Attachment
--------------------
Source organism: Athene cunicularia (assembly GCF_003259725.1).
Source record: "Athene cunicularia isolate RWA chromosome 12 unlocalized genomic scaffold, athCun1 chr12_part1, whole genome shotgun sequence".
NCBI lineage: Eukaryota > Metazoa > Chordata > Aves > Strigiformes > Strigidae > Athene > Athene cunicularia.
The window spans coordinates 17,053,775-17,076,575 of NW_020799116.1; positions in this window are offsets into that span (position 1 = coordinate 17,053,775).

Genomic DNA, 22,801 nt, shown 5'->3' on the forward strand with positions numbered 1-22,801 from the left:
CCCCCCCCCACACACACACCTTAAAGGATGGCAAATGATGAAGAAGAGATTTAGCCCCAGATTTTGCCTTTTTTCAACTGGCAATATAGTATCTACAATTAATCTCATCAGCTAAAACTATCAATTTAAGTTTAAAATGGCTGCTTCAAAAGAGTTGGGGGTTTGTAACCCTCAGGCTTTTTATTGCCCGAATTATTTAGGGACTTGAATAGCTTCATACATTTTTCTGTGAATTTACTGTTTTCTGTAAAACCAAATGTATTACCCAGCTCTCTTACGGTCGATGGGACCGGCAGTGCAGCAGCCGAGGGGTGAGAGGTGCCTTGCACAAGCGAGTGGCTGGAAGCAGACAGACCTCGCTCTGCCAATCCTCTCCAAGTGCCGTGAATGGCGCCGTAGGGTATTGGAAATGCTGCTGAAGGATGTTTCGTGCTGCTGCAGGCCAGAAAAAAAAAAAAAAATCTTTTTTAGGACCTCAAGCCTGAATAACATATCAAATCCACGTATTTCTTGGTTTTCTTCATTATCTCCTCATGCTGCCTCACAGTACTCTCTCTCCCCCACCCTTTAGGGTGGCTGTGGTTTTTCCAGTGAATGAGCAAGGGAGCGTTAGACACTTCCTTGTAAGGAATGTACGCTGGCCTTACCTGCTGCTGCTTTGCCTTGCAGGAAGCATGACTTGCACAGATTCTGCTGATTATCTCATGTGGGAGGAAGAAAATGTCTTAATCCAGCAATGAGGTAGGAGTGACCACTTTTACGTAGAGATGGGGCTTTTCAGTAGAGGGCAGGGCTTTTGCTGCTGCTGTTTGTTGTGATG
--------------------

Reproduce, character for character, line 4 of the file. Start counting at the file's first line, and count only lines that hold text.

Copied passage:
The window spans coordinates 17,053,775-17,076,575 of NW_020799116.1; positions in this window are offsets into that span (position 1 = coordinate 17,053,775).